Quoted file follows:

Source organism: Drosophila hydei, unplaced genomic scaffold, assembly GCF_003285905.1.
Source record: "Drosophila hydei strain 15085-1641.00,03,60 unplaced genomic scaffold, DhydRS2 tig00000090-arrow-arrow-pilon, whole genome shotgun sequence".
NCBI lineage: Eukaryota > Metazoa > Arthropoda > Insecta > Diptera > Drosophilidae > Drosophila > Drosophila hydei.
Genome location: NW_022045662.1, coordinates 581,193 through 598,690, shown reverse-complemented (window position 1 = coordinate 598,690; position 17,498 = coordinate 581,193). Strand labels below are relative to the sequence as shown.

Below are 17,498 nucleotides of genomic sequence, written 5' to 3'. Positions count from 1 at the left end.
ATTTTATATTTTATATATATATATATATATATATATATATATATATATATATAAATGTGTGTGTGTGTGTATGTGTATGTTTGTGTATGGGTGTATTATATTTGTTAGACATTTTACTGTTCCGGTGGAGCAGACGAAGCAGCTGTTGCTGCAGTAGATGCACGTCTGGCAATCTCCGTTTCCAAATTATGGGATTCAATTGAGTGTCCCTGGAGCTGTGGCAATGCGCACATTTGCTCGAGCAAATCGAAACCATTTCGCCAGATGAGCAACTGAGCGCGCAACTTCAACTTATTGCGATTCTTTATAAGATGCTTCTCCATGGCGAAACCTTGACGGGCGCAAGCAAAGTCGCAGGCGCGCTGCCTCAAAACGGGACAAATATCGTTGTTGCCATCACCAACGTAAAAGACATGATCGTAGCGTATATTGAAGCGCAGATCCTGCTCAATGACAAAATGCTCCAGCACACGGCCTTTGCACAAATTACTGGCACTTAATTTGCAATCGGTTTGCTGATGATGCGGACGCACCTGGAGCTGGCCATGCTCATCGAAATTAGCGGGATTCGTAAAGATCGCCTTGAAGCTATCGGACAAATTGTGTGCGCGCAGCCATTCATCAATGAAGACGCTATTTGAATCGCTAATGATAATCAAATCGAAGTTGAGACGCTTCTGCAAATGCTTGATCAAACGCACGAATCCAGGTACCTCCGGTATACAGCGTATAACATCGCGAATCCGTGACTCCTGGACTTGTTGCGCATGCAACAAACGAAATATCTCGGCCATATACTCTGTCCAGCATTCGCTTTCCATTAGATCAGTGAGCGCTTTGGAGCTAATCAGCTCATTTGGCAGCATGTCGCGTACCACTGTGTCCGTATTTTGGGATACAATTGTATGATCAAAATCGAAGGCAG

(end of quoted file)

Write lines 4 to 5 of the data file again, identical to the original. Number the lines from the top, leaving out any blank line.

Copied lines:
Genome location: NW_022045662.1, coordinates 581,193 through 598,690, shown reverse-complemented (window position 1 = coordinate 598,690; position 17,498 = coordinate 581,193). Strand labels below are relative to the sequence as shown.

Below are 17,498 nucleotides of genomic sequence, written 5' to 3'. Positions count from 1 at the left end.